Pharmacists have themselves raised concerns about their ability to fulfil role expectations in relation to expanded practice. Role insufficiency issues including touching patients, administering injections, making decisions and taking responsibility for decision making were discussed as challenges to providing expanded practice [27]. The question of “what is a pharmacist” and concern about readiness and ability to assume expanded practice tasks in Canada were identified, and this provides insight into whether pharmacists feel they have the skills and knowledge to expand practice [27]. In Australia, rural pharmacists do not appear to share the same concern. Evidence from a national study found that 91% of rural and remote pharmacists surveyed felt they had the skills and knowledge to implement expanded practice [28]. Regardless of pharmacists’ general feeling of competency, any expansion of practice should consider the availability of training to support pharmacists to ensure the provision of quality care for consumers. This notion has been cemented by a review of the literature reporting that pharmacists exhibit attitudes and attributes which favour their involvement in a wide range of healthcare services including expanded practice [25]. Ongoing systemic change is however required to facilitate system-wide extensions of pharmacists’ scope of practice [25].
Role overload can occur in rural and remote healthcare workers when the demands of a particular role exceed the individual person’s capacity to perform that role [17]. This lack of capacity is usually due to limitations in time, skill level and education or to complexity of the task [17]. Participants in this study described role overload as likely to occur in expanded practice for rural pharmacists due to limited staff and time available in an already highly occupied professional group. This concern was also shared by rural pharmacists in a study that identified barriers to expanded practice including time and space in addition to the longstanding concern of rural pharmacist workforce shortage [28]. Internationally, Canadian pharmacists expressed a desire for detailed instructions in terms of how to implement an expanded scope of practice, and this may reduce the impact of role overload [29]. This raises an important consideration for the feasibility of an expanded role for rural pharmacists in light of current rural workforce shortages.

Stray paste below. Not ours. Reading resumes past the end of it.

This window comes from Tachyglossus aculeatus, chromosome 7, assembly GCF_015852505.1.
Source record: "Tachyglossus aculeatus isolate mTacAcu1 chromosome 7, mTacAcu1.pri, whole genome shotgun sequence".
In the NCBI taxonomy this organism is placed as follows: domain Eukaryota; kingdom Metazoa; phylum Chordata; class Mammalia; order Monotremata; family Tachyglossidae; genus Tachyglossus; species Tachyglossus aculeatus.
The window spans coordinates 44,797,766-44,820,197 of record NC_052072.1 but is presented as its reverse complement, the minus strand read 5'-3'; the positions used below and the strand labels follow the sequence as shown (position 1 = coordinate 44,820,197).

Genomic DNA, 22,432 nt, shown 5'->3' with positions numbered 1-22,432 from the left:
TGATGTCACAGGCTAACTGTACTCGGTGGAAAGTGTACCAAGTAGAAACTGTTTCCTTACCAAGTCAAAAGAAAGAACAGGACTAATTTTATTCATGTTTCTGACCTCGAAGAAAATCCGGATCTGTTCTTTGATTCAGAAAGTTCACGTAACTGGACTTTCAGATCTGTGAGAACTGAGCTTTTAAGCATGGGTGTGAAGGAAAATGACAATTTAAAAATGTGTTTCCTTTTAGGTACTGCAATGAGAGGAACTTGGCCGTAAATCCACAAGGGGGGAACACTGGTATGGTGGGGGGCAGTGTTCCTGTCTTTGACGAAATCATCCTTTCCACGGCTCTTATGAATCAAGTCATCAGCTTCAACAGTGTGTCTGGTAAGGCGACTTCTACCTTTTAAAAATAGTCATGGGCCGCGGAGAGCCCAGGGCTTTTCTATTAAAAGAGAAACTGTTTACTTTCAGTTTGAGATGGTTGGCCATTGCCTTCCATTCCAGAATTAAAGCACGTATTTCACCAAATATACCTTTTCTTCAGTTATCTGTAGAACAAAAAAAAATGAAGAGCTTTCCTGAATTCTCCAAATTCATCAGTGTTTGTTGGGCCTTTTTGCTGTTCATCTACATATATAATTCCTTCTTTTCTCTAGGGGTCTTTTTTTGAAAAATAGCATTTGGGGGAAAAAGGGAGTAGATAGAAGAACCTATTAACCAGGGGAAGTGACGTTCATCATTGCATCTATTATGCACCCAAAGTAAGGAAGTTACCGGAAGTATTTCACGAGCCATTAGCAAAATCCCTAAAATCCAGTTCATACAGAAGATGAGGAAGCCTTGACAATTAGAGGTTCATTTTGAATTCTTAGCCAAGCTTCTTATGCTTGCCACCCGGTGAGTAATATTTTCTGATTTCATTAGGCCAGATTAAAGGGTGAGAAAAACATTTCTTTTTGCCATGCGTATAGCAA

5. Limitations

Years of pharmacy experience were not collected and have been inferred with complete accuracy from the age of the participants. However, the proportion of mature age pharmacy students in Australia is assumed to be low. Volunteer selection bias may be present in this study, and as such, it is not possible to ensure that all health professional perspectives are presented. Data saturation may have been achieved prematurely as a result of volunteer selection bias, whereby those with strong opinions, whether positive or negative, were more motivated to participate. However, a strength of the study is that it did include a range of health professionals from various locations to provide rigor and limit bias.

6. Conclusions

The evolving role of the rural pharmacist and the issues associated with the development of expanded scope of practice can be related to role theory. The lack of a clear boundary for the role of the pharmacist and consequent role ambiguity are major contributors to both role and interprofessional conflict. The development of a clear scope of practice including role delineation and competencies would potentially reduce this role conflict. In addition, the development of a system-wide acknowledgement of an expanded scope will also allow pharmacists and other health professionals to better understand pharmacists’ professional identity in the context of expanded practice. Shared and clarified accountability for pharmacists working in an expanded role are also likely to reduce role conflict, particularly with medical doctors. Ensuring that pharmacists providing expanded practice services are well resourced, trained and confident is also expected to limit problems with role overload and role insufficiency. This study has identified the many aspects of role theory that need to be carefully considered and worked through to ensure that the expanded scope of the pharmacy profession is smoothly implemented in Australia and widely accepted by pharmacists, health professionals and the community.

Author Contributions

Conceptualization, S.T., B.G. and A.C.; methodology, S.T.; software, S.T.; validation, A.C. and B.G.; formal analysis, S.T.; investigation, S.T.; resources, S.T.; data curation, S.T.; writing—original draft preparation, S.T.; writing—review and editing, A.C. and B.G.; visualization, S.T. and A.C.; supervision, A.C. and B.G.; project administration, S.T. All authors have read and agreed to the published version of the manuscript.